Marketing Needs Great Customer Service
Sometimes marketing really is as simple as common sense. One of those matters of common sense is customer service. You can have the best damn marketing out there, but if your customer service is awful, you’re shooting yourself in the foot and paying for the privilege.
For example, if I go to any establishment, pay for any service or product, there is a certain way that I expect to be treated. And, depending on the price that expectation varies. If I am at the Four Seasons, the customer service better be spectacular. And if it isn’t… man oh man are they in trouble. Because I vote with my wallet, as so many consumers do. Not only that, but I also share my experience on the wonderful world wide web for all to see.
So, here is my advice on incorporating outstanding customer service into your marketing strategy.
Talk to People, Like, Um, People.
This seems like customer service 101, but I see company reps make this mistake all of the time. Even if you’re a B2B business, you need to talk to people like they are people and like they matter. Monitor what is going on within your business so that you can see the people that shine and coach the people on your team who are not as much of the people person you need them to be. Ask customers how they would rate their reps. Encourage being ‘nice’ and personable with monthly awards. And, if there are people who are just not doing a great job – cut them loose. Your company will benefit and they will find something better suited to them.
Listen. Close your mouth.
A few years ago we did a listening exercise at a conference. The object was to repeat what your partner said about something that defined them. Half of the room couldn’t because they were so preoccupied with what they were going to say when it was their turn. Tell your sales team, customer service reps or anyone who has contact with customers to stop trying to talk and to simply listen. You’ll be amazed at what you learn about your customers and how much they appreciate it.
Stop treating customers like dollars.
The moment you start looking at your customers in terms of dollars you may as well wave goodbye. People are people. Not acquisitions. Even if you’re a B2B company – the ones who decide to work with you or not are people. You need to empathize with them, understand them as a person, not just as a company or your next sale, and know them. The easiest way to do this? In every single email that you send out, be sure not to just talk business. Ask after the knee that they hurt while skiing, or their daughter who just went off to college. If possible, have coffee or a drink and don’t talk business. Just get to know them.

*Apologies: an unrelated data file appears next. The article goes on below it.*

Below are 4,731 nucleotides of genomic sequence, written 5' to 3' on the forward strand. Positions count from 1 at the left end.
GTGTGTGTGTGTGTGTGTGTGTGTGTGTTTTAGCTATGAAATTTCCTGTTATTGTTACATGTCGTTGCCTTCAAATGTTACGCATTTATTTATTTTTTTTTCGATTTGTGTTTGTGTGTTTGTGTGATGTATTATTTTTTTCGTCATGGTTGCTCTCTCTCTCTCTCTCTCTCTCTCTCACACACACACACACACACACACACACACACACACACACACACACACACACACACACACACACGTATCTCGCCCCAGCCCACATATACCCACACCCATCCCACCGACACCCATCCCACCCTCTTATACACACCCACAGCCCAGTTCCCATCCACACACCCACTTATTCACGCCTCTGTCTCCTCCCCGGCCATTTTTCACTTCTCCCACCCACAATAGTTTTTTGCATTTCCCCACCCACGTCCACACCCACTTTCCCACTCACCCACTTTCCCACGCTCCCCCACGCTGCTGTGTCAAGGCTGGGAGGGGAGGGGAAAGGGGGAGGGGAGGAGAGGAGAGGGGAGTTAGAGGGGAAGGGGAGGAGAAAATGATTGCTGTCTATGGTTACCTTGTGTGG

Do what you say you’ll do.
Under promising and over delivering is my kinda business. So is honesty. I hate being wrong generally, but especially about something that I promised a client. I appreciate when people give me worst case scenario. I want to know the reality, not what sales people think they need to say. There is nothing worse than someone telling you one thing and then something else happening. Or, promising a certain quality of product or service and it being total crap. The best policy is to just be real.
Go the extra mile.
Being in business isn’t always black and white. There are always shades of gray and it’s up to your team to be able to identify them. Small gestures win people over because it isn’t the norm and people remember it. Today I was sitting in a Starbucks between meetings catching up on my email. The shop was dead and instead of calling out my name or what I ordered the barista walked my drink out to me when it was ready. Not only that, but each employee knew an elderly couple by name and came out to greet them when they arrived. Those small acts guaranteed that I come back to particular Starbucks instead of the other coffee shop down the street.
Deal with your shit.
There is just no avoiding making mistakes. We’re all human. But own them. I meet with clients all the time who have bad reviews online and they want them removed. But, when I ask them if they’re valid they grudgingly admit they are “but…”. There are no buts. Someone was snarky to a customer. Someone didn’t deliver on a promise. A shipment arrived late. Whatever the reason, you have to own the outcome because that is the integrity you wanted when you started your business. Making an effort to make it better goes really far, even if it’s small. There will always be those people who can never be pleased, but at the end of the day you’ll know that you and your team tried your best to make it right and other people will see that too.
Here’s to treating people the way we want to be treated,
Chief Marketing Afficionado, Madison Taylor Marketing